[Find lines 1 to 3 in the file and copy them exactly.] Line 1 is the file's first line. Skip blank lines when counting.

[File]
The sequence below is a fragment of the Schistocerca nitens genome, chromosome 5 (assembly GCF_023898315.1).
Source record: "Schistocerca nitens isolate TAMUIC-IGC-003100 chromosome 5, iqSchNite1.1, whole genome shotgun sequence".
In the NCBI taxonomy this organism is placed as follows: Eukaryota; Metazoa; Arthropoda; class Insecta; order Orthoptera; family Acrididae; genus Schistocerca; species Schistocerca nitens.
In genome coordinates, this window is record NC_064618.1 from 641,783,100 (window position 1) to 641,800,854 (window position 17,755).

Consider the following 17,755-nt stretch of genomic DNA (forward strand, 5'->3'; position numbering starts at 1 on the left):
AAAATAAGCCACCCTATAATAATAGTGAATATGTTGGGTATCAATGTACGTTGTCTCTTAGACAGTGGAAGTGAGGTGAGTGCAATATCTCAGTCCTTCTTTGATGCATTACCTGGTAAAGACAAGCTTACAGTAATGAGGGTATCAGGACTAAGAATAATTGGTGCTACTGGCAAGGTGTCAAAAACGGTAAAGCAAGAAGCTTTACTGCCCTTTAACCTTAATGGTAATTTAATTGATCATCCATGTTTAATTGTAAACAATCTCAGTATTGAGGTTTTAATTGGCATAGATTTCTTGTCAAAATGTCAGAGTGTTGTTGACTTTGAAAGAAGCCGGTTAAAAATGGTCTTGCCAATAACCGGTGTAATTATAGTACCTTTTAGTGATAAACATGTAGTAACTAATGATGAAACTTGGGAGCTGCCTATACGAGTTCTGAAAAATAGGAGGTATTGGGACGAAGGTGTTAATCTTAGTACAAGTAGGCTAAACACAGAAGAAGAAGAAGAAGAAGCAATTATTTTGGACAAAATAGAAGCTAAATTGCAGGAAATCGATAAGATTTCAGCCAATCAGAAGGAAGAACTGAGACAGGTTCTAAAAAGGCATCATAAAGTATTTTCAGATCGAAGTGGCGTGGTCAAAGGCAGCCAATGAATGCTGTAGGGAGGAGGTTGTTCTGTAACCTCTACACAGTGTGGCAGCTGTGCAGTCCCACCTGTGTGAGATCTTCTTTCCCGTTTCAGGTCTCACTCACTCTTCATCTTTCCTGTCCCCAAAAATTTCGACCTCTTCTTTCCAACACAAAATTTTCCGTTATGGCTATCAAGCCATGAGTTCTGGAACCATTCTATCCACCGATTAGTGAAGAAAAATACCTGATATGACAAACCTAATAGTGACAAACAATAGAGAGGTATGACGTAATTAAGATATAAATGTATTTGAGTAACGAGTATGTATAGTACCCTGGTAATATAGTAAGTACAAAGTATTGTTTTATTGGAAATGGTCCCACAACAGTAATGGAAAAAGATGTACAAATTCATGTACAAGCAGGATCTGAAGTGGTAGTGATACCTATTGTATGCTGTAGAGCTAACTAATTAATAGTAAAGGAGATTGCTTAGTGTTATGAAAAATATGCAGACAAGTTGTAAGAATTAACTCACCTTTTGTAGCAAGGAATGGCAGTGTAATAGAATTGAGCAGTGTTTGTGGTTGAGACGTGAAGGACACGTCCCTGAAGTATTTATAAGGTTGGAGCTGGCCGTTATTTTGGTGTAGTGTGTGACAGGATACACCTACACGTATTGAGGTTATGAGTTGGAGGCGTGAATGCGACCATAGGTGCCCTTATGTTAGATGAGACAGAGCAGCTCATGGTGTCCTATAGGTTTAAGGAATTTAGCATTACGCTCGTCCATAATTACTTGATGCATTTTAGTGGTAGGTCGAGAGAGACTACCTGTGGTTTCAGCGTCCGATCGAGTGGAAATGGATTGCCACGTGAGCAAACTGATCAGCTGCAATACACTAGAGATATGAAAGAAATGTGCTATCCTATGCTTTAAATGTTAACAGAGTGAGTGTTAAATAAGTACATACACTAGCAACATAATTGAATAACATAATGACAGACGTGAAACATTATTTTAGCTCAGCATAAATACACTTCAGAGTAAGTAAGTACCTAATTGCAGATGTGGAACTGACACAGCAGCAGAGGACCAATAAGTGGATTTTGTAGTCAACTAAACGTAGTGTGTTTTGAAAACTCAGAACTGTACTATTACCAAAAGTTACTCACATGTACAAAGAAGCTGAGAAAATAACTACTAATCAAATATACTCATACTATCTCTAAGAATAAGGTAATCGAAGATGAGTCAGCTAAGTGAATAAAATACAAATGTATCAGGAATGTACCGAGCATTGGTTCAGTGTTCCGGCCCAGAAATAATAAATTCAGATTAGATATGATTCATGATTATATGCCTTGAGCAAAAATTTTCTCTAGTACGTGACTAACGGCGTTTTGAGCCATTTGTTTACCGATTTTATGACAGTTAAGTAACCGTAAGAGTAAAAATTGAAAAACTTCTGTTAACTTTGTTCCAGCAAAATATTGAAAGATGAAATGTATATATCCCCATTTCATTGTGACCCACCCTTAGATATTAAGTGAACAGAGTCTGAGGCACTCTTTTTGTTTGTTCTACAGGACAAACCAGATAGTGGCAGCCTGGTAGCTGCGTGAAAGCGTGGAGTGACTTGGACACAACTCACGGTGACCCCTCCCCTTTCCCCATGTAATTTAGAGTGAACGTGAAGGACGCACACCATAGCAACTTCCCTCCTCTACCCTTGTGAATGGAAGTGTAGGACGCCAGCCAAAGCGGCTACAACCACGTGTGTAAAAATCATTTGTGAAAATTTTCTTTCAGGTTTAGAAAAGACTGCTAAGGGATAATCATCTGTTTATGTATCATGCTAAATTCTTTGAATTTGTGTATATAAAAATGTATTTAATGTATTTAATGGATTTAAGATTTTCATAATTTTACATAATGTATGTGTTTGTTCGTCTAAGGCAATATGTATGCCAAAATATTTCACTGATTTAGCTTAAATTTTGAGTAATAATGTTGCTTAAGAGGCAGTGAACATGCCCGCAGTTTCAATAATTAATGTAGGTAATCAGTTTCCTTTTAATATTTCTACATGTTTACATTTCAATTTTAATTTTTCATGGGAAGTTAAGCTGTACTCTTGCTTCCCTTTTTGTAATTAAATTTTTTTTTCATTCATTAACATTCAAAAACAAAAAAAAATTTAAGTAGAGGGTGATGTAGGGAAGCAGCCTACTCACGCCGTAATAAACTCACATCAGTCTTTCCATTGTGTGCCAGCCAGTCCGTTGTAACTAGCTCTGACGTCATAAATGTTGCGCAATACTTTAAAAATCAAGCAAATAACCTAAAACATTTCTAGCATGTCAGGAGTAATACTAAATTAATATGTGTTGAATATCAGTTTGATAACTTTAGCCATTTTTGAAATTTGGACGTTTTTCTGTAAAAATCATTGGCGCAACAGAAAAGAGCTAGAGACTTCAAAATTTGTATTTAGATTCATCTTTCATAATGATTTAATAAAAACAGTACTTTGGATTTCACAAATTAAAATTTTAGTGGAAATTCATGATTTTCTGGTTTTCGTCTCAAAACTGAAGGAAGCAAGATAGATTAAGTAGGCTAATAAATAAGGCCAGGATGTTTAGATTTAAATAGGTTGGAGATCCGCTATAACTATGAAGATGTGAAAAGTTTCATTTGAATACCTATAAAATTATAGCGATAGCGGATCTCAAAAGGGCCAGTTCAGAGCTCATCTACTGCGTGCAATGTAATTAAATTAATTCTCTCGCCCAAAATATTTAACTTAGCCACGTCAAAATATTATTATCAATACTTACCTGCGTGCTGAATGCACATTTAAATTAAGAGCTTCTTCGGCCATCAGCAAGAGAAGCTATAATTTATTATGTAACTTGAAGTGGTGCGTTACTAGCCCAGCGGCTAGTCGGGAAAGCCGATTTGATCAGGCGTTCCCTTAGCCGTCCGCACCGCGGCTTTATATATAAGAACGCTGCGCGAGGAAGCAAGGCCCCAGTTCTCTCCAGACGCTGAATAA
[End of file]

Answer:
The sequence below is a fragment of the Schistocerca nitens genome, chromosome 5 (assembly GCF_023898315.1).
Source record: "Schistocerca nitens isolate TAMUIC-IGC-003100 chromosome 5, iqSchNite1.1, whole genome shotgun sequence".
In the NCBI taxonomy this organism is placed as follows: Eukaryota; Metazoa; Arthropoda; class Insecta; order Orthoptera; family Acrididae; genus Schistocerca; species Schistocerca nitens.